Belfast Telegraph

Wayne shame proves it’s the year of the rat

By Frances Burscough

If you listen very carefully, you can probably hear it ... the sound of our most revered and respected falling off their pedestals, one by one.

In the last 12 months alone they’ve been dropping like flies and, thanks to the wonders of modern technology, their private shame and humiliation soon becomes our public buffet of meat and drink.

First, Tiger took an almighty topple, distracted by a flock of birdies as he was attempting to score a hole in one. Such was the shock of his downfall and demise that within hours the story went viral. Within days, entire websites were set-up to cater for the jokes, stories and cartoons that had duly ensued from his billion-strong faltering fan base.

From (a genuine URL, I kid you not) there were so many that they had to be categorised alphabetically. Even his very name itself became a one-liner: “A lion wouldn’t ... but a Tiger Wood.”

Stand-up comedians and tabloid headline writers everywhere waited with bated breath as more and more mistresses came forward. And the image of the sport itself was effectively altered forever as its most successful, recognisable and popular icon gave a whole new meaning to the term Pro-Celebrity Golf.

Whoops-a-daisy! Next up was Iris, falling off her pedestal/soapbox despite a helping hand offered by her dearly-beloved Peter.

“Here’s to you Mrs Robinson” was on the tip of everyone’s tongue and the pages of all the tabloids. Meanwhile, even the song itself was dug-out by shock-jock DJs across the country and amusingly re-entered the charts as a kind of nod-and-a-wink national in-joke.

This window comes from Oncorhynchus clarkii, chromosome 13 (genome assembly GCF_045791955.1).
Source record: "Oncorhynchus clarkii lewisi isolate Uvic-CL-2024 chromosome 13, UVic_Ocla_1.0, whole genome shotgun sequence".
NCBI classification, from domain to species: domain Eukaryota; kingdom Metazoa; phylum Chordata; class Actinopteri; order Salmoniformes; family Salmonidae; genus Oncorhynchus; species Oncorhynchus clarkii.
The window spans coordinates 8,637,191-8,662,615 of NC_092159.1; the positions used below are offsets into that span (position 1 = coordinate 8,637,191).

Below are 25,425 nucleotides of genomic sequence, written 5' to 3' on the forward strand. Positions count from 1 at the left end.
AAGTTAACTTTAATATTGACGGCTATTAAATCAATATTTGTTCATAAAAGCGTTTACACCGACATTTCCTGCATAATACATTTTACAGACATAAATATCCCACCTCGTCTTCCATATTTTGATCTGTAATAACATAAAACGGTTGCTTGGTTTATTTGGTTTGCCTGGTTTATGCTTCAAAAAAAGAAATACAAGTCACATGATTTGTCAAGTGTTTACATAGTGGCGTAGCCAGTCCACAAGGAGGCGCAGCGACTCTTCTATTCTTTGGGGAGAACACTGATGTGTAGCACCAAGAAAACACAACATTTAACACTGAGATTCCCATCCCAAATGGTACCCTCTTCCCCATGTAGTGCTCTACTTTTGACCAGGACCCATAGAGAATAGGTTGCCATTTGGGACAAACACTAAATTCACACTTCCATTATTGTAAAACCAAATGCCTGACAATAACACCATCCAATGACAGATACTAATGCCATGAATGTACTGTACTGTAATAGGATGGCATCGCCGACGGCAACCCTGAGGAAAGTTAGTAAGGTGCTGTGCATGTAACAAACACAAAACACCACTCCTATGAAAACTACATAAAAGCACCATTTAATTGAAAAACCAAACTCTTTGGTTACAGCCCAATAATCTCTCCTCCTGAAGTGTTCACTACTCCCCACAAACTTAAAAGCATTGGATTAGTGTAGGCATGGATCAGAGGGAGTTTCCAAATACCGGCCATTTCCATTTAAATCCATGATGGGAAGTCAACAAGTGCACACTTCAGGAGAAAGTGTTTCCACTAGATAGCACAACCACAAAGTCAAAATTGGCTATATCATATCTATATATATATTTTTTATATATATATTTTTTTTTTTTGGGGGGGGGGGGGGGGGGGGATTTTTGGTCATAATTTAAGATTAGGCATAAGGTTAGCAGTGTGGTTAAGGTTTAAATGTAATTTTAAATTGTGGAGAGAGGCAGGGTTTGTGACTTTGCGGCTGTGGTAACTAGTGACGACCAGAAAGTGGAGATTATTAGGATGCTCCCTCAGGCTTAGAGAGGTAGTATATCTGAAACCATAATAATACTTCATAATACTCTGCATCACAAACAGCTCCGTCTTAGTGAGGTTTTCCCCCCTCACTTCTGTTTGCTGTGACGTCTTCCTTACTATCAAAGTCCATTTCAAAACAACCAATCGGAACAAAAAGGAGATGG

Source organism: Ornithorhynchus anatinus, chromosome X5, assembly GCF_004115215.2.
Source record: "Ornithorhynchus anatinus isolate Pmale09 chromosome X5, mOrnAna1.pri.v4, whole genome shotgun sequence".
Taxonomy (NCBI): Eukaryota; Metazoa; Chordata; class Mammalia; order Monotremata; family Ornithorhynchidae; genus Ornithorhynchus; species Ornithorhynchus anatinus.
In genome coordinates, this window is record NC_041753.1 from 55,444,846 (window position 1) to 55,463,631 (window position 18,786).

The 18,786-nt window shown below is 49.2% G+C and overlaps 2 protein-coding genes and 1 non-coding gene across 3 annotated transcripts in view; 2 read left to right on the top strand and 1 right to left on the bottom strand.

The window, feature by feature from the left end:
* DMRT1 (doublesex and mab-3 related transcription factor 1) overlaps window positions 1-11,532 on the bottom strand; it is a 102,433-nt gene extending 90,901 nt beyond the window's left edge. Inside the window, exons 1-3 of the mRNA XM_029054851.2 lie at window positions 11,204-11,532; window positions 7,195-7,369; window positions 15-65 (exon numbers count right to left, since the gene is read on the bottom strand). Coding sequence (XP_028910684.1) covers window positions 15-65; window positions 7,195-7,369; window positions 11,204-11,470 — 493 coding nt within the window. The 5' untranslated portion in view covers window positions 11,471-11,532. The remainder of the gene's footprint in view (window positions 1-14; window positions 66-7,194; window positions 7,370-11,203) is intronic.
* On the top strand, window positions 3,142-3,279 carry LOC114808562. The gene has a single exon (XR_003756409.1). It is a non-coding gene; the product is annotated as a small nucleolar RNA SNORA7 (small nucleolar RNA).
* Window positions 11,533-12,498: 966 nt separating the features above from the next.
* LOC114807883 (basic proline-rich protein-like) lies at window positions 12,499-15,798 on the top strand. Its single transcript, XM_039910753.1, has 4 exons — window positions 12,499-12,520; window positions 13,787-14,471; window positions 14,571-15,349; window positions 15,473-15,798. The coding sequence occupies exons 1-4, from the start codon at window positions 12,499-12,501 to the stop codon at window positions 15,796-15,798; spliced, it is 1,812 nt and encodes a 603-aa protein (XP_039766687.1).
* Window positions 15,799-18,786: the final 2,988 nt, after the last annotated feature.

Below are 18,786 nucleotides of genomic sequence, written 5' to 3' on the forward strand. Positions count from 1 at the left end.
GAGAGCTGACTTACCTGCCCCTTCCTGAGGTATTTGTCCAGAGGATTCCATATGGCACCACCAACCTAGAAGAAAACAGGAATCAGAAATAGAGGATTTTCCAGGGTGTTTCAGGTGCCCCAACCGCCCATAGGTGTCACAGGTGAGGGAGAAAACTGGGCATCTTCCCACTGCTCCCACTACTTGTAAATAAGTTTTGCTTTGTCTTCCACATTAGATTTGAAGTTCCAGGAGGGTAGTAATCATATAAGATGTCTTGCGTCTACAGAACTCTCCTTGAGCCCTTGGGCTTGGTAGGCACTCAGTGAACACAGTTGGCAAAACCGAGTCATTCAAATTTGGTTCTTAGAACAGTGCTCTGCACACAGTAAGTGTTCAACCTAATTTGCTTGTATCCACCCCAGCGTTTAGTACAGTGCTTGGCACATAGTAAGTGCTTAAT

And then there was Ronan. Previously his Boyzone-next-door image had been so squeaky clean that he was always liable to slide off his slippery pedestal in his shiny shoes. And so off he duly slid, landing on his perfectly proportioned boy-band butt after falling for a dancer and being found out from sexy text messages that were intercepted by his wife.


Just like in his number one hit, I bet he wished he’d “said nothing at all” as lyrics and song titles became ironic headlines and punchlines overnight across the UK and Ireland.

Then it was the turn of a national radio presenter/famous family man to take a tumble. Vernon Kaye, the Radio One celebrity and Family Fortunes TV host — and one half of a media marital dream-team with the TV hostess Tess Daly — was caught out sending explicit messages to a number of sexy stunnas. Jokes and stories subsequently abounded, his wife was mortified and his homely image of a devoted husband was tarnished forever.

Then, inevitably, our attention shifted back onto the central playing field of football.

One after another, Premiership players fell like dominoes after one long and sustained sleaze-cull.

John Terry, Ashley Cole, Peter Crouch ... the headlines, one-liners and jokes flew back and forth as they were caught out “playing away from home”, “exchanging strips” “scoring own-goals” and “misinterpreting the offside rule”.

And then, this week, there was Rooney.

Possibly the most lauded of them all. And, inexplicably, nobody seemed to find it funny. There were no limericks, no jokes, no smutty innuendo-laden messages bounding back and forth across the internet. Not a dickie bird.

With him, for some reason, we just accepted it; even though he’s possibly the one most deserving of derision amongst the whole sorry lot of them.

Maybe it’s just because he’s the latest in a long litany of love-rats or that we’ve come to expect nothing better from the overpaid, over-adulated, under-achievers of soccer that our sons are expected to look up to. Or maybe it’s that he’s never ever (in my humble opinion at least) been anything other than a detestable toe-rag and we’ve assumed it all along.

So instead, for want of better words, I’ve written my own.

Sure, it’d be rude not to.

Wayne was becoming a father

But he couldn’t contain his ardour

So he took a ‘pro’ and her friend

And placed one at each end

Now he’s in a terrible lather.

Belfast Telegraph


From Belfast Telegraph